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Friday, 21 June, 2002, 10:41 GMT 11:41 UK
Member states 'need bigger EU role'
EU commissioners
The MPs want to be able to keep the commission in check
National parliaments need a bigger role in European Union decisions to bridge the growing gap between Europe and its people, says a committee of MPs.

Members of parliaments in each member state have closer links with the people than any EU institution, but they are being largely bypassed in the decision-making process, complains the House of Commons European Scrutiny Committee.


It is extraordinary that the EU's main legislative body operates in such a slapdash way

European scrutiny committee
The committee is pushing for new measures to make sure the EU keeps to the principle that it should only act when it could do things better than individual nations.

Reference to "ever closer union" should also be removed from EU treaties, argue the MPs, because such words are "vague and open-ended".

Their report comes as European leaders gathered in Seville for their latest summit.

'Disconnection'

Those meetings should be held in public when ministers are discussing new laws, says the committee report - something Tony Blair is set to advocate this weekend.

The MPs also want a more simplified structure for summits like the Council of Ministers meeting in Spain.

"It is extraordinary that the EU's main legislative body (the council of ministers) operates in such a slapdash way," says the committee.

Jimmy Hood, European scrutiny committee chairman
Jimmy Hood says the gap with the people is damaging
The committee wants to tackle the "disconnection" between EU institutions and the citizens they are meant to serve.

That democratic deficit can only be closed if people have more chance to influence EU decisions, says the report.

National parliaments can play a key role in ensuring that aim, it argues, but currently plans are being put forward before MPs have the chance to consider them.

"Time for scrutiny by national parliaments should be seen not as an optional add-on but as a fundamental aspect of accountability," the report continues.

Where powers lie

The committee does not back the idea of every national parliament having a veto over European legislation.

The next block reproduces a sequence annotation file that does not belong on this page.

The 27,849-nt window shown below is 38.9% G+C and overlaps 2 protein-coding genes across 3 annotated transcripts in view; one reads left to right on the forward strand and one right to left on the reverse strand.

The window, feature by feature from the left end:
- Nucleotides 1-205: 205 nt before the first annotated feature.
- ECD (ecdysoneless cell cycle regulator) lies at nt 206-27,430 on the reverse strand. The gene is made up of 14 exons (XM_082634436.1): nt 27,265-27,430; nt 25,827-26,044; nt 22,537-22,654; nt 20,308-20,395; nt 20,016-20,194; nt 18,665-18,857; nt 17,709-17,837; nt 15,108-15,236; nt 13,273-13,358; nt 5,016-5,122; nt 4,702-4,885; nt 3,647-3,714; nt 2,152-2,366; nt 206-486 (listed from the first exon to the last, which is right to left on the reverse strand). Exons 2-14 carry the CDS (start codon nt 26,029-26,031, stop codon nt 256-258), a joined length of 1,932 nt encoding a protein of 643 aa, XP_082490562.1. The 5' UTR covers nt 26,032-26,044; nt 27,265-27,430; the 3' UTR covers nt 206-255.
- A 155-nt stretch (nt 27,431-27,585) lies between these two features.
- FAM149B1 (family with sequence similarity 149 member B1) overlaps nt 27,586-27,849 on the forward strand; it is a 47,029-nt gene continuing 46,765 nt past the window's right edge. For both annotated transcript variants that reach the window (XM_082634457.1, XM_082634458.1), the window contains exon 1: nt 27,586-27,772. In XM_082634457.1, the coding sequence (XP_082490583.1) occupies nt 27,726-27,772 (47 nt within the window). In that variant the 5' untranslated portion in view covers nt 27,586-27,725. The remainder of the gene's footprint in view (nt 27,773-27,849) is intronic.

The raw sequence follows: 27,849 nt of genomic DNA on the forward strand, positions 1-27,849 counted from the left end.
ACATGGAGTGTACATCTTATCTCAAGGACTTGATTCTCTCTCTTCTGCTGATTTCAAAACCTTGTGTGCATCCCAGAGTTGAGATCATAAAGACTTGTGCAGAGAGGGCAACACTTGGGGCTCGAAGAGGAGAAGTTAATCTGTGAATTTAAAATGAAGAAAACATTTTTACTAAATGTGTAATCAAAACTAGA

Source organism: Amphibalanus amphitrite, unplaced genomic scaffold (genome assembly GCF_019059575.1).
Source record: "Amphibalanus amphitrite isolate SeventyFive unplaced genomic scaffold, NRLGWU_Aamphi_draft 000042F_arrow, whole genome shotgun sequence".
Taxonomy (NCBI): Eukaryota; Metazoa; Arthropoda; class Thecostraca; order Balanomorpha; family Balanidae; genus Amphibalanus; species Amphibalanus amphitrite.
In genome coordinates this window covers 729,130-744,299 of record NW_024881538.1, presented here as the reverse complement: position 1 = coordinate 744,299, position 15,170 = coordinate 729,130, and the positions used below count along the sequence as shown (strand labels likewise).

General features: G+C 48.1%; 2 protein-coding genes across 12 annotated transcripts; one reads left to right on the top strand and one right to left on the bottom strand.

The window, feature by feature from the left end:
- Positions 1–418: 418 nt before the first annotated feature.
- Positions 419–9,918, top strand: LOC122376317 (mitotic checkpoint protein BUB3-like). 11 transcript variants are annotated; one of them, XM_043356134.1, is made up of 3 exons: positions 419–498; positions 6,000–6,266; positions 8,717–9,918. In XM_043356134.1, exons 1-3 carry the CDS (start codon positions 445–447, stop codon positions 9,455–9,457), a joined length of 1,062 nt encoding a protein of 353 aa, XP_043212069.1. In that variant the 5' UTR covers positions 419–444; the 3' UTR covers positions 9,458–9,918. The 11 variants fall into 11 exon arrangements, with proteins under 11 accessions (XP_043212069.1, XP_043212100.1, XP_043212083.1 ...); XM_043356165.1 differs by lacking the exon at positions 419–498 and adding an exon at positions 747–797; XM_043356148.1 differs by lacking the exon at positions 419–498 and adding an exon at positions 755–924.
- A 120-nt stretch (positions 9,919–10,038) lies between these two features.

But each state's MPs should have a right to more than just consultation over arguments about which powers should be held by the EU and which by nation states, says the committee.

Parliaments ought to be able to refer such problems to a special watchdog of senior politicians, it argues.

A clearer allocation of powers is also needed, with periodic reviews where some powers could be increased and some returned to member states.

There ought also to be joint meetings of members of national parliaments with MEPs to keep the European Commission's work programme in check.

Sea change

EU national parliaments need also to be directly involved in talks with the Commission in Brussels.

Labour MP Jimmy Hood, who chairs the committee, said its proposals would mark a "sea change" in the role of national parliaments in the EU.

This would strengthen the EU rather than weaken it since national parliaments have a much closer relationship with their peoples than any EU institution does

Jimmy Hood
Committee vchairman

"Until now, little notice has been taken of them by the EU institutions, and they have effectively been by-passed," said Mr Hood.

"Under our proposals, they would have rights to examine what is happening and to question European commissioners and others."

Such debate could centre particularly around whether the commission should be putting forward new laws.

Mr Hood added: "This would strengthen the EU rather than weaken it since national parliaments have a much closer relationship with their peoples than any EU institution does.

"They can therefore play a crucial role in bridging the increasingly obvious and damaging gap between citizens and EU institutions."

See also:

11 Jun 02 | UK Politics
20 Jun 02 | UK Politics
13 Dec 01 | Europe
30 Nov 01 | Europe
28 May 01 | Europe
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